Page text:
Happy 2018!!!

We have made it through the first week of 2018! I know I’m a few days late to express my well-wishes to everyone. I spent a few days lazing in the Arizona sun. It was a lovely start to 2018.

 

While I was on vacation, I had an opportunity to think about all the things I want to accomplish for the upcoming year. Not just vague resolutions, but actual goals. I think sometimes resolutions are made without considering the work that has to be put into them. I would love to be able to play a musical instrument, but when it comes down to it, I don’t want to put in the work it would take to learn it. If I put that on my list of goals for the New Year, I would be setting myself up for failure. The reality is, I don’t want to play the guitar/piano/didgeridoo badly enough to work for it.

 

There is a quote I love, but I am not sure where it originates from: “Everyone wants to be successful until they see what it actually takes”. I love that the start of each New Year stimulates people to assess what they want to attain, and where they want to be with their lives. What is harder is seeing those goals being made without a plan, without considering what actually has to be done, and how to persevere when the expected results don’t appear immediately (or at all).

 

So here is my list of goals:

 

Goal one: Make an active effort not to let set-backs, or things out of my control dictate my responses.

 

Second goal: Not to pay express post fees for mailing cards or gifts.

 

Third goal: Substitute social media for literature. Not necessarily in its entirety, but some stories can’t be told in 1,000-words or 120-characters or less.

 

Fourth goal: Cut out beer. Without changing my level of activity or diet, I want to see what impact it has in three months. Wine is staying.

 

Fifth goal: Hang up artwork in my house. I have lived here for five years. It is about time.

 

This seems like a lot of goals, right? I know that there are a lot of articles out there that suggest just making one or two small goals that are achievable and then it’s not overwhelming. I absolutely do not see how having five goals makes them less reasonable. Going to the post office has nothing to do with beer. Reading books has nothing to do with decorating my house.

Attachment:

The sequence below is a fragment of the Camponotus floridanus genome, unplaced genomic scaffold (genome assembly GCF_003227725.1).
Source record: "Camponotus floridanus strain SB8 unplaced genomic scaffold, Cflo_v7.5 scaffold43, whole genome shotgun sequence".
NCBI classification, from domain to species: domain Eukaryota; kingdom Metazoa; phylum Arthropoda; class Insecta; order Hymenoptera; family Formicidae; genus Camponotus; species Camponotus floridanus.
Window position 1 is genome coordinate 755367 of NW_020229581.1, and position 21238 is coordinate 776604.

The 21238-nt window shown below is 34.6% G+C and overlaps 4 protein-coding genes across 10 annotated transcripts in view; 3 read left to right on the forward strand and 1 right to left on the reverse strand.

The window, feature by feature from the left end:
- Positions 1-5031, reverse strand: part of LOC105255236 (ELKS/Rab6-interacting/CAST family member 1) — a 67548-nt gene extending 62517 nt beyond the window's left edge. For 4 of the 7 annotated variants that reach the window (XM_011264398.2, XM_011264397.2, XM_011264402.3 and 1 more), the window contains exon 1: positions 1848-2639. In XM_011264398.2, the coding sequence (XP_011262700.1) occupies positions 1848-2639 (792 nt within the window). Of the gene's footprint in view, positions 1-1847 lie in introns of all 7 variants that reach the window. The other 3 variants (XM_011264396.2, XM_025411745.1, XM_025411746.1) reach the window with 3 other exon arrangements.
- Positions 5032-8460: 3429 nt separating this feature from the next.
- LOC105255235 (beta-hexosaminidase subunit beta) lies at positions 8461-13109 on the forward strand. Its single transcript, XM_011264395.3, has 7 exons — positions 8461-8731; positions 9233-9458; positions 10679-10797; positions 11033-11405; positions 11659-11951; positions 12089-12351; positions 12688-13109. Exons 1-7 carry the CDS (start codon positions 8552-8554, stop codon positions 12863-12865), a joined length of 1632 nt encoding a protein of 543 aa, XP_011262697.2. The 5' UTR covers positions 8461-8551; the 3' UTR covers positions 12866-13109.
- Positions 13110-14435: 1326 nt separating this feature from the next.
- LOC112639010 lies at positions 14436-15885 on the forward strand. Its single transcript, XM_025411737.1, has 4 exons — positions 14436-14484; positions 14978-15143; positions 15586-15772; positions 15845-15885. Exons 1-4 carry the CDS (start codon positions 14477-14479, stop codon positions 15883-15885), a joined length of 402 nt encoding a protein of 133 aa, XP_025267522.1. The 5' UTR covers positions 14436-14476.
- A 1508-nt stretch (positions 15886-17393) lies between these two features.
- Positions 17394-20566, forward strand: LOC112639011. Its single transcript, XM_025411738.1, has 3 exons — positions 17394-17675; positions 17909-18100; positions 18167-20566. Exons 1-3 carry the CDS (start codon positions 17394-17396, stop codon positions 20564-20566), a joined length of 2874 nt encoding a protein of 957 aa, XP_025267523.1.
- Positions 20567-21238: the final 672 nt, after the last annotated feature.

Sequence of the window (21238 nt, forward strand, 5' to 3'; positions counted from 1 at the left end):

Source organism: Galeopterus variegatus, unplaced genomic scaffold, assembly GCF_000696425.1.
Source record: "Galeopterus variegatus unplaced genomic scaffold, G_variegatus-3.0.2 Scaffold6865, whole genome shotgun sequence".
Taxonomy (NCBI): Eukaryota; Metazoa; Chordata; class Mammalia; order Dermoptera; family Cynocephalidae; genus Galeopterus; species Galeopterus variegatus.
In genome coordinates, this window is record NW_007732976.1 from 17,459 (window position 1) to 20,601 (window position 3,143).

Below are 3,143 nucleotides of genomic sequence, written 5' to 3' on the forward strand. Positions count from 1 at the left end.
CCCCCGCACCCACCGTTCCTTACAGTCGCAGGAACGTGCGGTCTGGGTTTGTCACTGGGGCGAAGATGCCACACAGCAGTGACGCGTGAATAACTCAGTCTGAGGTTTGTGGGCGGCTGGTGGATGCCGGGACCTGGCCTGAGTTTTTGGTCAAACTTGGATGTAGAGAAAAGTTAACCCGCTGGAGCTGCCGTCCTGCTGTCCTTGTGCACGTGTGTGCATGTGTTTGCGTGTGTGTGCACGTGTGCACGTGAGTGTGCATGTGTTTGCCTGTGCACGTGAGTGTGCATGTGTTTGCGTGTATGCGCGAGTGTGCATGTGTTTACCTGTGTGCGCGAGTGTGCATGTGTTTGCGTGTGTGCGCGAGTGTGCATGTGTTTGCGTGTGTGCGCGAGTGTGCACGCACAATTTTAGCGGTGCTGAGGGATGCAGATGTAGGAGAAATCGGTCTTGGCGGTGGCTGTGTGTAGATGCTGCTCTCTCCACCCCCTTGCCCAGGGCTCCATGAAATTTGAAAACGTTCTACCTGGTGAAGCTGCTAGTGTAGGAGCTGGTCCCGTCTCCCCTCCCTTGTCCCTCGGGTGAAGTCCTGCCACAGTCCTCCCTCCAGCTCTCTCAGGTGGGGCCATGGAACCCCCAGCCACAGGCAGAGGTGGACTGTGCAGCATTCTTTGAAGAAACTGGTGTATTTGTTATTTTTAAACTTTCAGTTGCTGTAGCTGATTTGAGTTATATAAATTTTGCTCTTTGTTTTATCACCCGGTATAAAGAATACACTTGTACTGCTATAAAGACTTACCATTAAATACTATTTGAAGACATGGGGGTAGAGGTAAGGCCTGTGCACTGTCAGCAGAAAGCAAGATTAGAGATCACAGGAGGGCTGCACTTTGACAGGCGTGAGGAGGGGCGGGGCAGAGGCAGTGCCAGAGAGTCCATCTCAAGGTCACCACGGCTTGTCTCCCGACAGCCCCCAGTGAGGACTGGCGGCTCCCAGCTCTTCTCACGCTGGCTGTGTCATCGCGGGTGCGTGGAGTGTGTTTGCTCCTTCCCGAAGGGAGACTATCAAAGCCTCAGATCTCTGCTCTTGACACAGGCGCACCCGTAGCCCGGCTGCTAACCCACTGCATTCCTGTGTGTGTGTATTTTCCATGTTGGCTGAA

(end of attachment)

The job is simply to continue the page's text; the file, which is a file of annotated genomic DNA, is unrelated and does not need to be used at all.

What I am not putting on my list is “have fewer/no seizures”. While that would be nice, I think that would be more appropriate on a list to Santa. I can’t, in the first week of January, know or anticipate how many seizures I may have this year. There is no sense in putting an expectation that is outside of my control. That’s a recipe for failure. If I set myself with the anticipation of having no seizures, and one happens, have I failed? At most, I would say that it would be a better goal of not going to pieces if one happens. I can only continue to do my best at ensuring I am taking care of myself, but I don’t want to make a goal that is outside my ability to control.

 

I’m also not planning to cook or garden.

 

Years ago I had “run a 5k” on my list of goals. I got to that point, and then went further, and every year I’ve gone a little further. This is now part of my life, and not something that I need to include in my goals for each year. It’s just going to happen. That’s how making small steps can lead to more steps (literally), until you wake up and identify as a runner.

 

In summary of goals: there is a mix of frivolous ones and ones for personal growth. More importantly, I do not have anything on there that is not something I want. I haven’t added “lose weight” or “learn a second language” because I “should” have those types of goals. There are also not any musical instruments. I’m not going to renovate or repaint or refresh.

 

The goals I have will require positive thinking; involve improved organization; will stimulate academic and mental growth; call for healthier living; and mean making the physical space around me reflect what I consider meaningful and beautiful. Those are lofty phrases. Lofty phrases are hard to obtain because it’s hard to identify when you’ve succeeded. Instead, making an effort not to go to pieces, don’t pay for express post, read more books, stop drinking beer, and hang up artwork are a lot more achievable. I will know when I’ve read books. My bank account will reflect when I’ve stopped paying express post because I’ve mailed things in advance, I know when I haven’t had beer, and I can see when artwork is on my walls. They are still the same types of goals as the lofty phrases above, but they are in a measurable context.

 

Don’t let 2018 get you down before you even start. We are starting a New Year. A brand spankin New Year. It’s 2018! We can do anything we want! We don’t have to do anything we don’t want! This is an opportunity to celebrate. Every day is an opportunity to celebrate each of the steps we take (metaphorically or literally).

2 comments

  1. I would be curious how the cutting our beer goal turns out. I once cut out every beverage except for water from my diet and lost 11 pounds in two weeks. It was amazing how much of a difference it made.

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